Tornum storage

Field trials – 2015

The majority of samples showed good results in the 1000 kernels weight test, equally in protein levels and germination capacity. This combination shows a good potential for making high quality malt.

The risk of fungal infection in local conditions is very high. For this reason, it is very important to pay attention to:

quality of seed material (not infected, high germination energy);

varieties (resistant to infections, low plants, short vegetation period, high quality for malting);

fungicide treatment.

*All data will be released in our field trial report – 2015, later this year

Malt system – update

After a year of research on the craft malt systems available to the global markets, we feel that the systems produced by the larger engineering/brewing firms are the most durable and reliable for production of craft malts. However, the costs of these systems are a factor that makes them nonviable for small scale craft operations.

Alternative solutions from independent entrepreneurs seem like the next best choice, but we are concerned that these systems have inherent built in issues, that can effect the consistency in production and quality of the product. So again, although these systems are unique and innovative in design, we are always concerned about reliability and maintenance issues.

We have settled with 2 design firms that both offer systems that would be suitable for the needs of our malt initiative. We expect to have the final plans and system specifications ready by early March 2016 and will promote this/these system(s) through this blog all the way through production, delivery, installation and final commissioning.

An important aspect of these systems has been the functionality, range in recipes, energy efficiency, maintenance and serviceability and finally, quality and reliability in production of the malts.

Brewers survey – February 2016

Understanding the market demand and interests of the brewing industry is paramount for us and our future. The current industry imports all of its raw ingredients (albeit a small group of enthusiasts) and this has lead to a calling for the development of the local malting and hops markets.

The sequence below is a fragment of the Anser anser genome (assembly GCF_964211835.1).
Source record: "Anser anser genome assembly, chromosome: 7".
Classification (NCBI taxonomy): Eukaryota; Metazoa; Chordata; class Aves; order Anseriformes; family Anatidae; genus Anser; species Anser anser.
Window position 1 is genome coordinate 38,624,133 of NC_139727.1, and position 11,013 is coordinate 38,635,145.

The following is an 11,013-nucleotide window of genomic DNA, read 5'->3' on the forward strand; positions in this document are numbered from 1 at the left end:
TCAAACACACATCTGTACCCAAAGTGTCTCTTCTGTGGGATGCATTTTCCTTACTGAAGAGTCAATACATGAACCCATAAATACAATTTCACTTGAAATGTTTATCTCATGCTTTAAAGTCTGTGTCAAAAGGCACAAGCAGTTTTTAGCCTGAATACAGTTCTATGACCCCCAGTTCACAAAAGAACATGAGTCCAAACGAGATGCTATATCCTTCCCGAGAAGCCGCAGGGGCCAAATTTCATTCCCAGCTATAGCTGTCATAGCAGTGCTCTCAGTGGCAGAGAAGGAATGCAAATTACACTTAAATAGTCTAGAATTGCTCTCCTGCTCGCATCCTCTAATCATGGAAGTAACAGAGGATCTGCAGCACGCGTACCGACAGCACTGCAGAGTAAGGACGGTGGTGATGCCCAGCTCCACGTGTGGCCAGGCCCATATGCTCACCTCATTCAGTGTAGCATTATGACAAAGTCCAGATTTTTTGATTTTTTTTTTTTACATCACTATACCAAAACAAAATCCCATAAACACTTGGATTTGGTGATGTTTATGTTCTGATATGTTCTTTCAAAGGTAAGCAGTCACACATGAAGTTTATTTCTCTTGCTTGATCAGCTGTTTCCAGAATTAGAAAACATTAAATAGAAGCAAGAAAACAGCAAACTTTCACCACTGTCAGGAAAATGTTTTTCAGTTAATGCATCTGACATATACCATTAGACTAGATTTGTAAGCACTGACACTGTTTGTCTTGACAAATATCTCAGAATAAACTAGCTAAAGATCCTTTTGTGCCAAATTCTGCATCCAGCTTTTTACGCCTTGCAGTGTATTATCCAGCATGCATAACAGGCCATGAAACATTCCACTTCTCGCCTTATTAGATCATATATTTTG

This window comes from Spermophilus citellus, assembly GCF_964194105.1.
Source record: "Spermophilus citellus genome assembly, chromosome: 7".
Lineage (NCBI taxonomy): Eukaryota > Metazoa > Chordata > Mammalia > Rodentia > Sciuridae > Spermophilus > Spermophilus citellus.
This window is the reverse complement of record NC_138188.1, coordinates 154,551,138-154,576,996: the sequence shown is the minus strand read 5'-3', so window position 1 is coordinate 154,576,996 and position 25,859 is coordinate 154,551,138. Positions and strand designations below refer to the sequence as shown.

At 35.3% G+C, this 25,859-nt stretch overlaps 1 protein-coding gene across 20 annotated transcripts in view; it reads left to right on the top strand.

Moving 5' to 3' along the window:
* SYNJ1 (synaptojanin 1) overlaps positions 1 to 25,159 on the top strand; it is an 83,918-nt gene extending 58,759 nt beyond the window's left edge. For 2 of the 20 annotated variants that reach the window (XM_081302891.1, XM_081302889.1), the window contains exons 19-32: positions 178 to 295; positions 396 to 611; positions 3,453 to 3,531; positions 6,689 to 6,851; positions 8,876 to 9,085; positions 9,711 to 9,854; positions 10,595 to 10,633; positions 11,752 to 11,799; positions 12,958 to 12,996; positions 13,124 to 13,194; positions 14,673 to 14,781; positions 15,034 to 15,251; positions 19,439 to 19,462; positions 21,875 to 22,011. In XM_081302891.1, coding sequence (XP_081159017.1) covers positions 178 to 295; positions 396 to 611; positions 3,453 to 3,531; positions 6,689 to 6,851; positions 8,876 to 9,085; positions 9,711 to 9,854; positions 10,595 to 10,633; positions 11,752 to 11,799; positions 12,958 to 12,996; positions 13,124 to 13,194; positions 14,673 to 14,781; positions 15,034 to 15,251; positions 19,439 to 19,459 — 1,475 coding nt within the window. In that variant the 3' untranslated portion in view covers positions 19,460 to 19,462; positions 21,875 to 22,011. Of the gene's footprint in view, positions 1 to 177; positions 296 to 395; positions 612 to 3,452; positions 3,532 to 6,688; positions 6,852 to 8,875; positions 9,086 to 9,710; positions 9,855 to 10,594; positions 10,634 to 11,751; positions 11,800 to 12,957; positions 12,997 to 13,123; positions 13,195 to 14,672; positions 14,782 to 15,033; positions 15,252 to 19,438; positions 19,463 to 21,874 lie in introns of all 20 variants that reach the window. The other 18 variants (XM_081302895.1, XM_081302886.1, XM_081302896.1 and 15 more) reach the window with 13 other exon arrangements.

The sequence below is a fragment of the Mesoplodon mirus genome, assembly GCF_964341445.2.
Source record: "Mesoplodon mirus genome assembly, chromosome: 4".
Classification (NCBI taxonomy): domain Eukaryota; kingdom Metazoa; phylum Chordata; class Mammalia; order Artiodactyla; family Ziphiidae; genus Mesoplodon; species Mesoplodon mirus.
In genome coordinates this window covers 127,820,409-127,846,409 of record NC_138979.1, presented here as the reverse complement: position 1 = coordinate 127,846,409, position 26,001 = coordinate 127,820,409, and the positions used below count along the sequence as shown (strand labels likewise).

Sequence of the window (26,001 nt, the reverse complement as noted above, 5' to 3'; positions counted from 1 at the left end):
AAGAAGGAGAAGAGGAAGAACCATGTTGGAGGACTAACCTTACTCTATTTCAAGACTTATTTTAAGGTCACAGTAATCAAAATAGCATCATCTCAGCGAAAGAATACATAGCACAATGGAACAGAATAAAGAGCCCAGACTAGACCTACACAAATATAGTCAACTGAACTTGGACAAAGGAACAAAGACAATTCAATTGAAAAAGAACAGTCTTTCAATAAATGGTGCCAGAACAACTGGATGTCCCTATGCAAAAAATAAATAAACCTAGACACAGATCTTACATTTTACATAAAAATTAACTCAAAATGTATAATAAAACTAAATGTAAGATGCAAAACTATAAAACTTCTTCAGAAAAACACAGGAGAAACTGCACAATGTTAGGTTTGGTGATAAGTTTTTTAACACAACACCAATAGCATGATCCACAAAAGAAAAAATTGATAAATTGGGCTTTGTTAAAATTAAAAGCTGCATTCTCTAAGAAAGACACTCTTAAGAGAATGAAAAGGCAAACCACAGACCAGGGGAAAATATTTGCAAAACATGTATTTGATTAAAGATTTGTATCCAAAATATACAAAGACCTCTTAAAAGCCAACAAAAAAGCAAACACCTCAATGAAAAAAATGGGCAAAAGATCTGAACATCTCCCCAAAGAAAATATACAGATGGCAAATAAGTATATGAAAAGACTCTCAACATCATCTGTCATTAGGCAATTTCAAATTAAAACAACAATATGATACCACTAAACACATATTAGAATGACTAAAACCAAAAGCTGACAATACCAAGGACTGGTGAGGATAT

Over the course of the month we sent an online survey to 95 breweries, with 54 responses. The survey listed questions in relation to the use of local malts and and the brewers interest and then more specific questions on the malt used currently in their operations.

We feel the responses have been realistic and useful and we clearly understand that there is a great demand for locally produced malts, with a high quality and competitive price.

Screen Shot 2016-02-29 at 17.21.26

Founders meeting, steering group and interim board

Over the last 16 months we have been developing a community of advisors, farmers, malt specialists and finance partners to help develop the craft malt industry in the Nordics. With this community we have outlined a business model that we feel can adequately represent the interests of craft maltsters in this region.

We are satisfied with our connected group and have formalised the relations made through the founding of the Cooperative through our first members meeting and interim board nomination.

Our interim board is made up of 3 members and through this board we have nominated the cooperative Daglig Leder/CEO.

Final notes

This years spring seems to be arriving faster then usual and with this, our planning for field trials in 2016 means we will hopefully have a list of the varieties we will test out earlier than last year. Through the growers guide and forum we will keep you updated.

If you would like to link to this project and help in anyway we warmly welcome your advice, knowledge and future inputs. Please find us at www.handverksmalt.no

Until next month!

 

M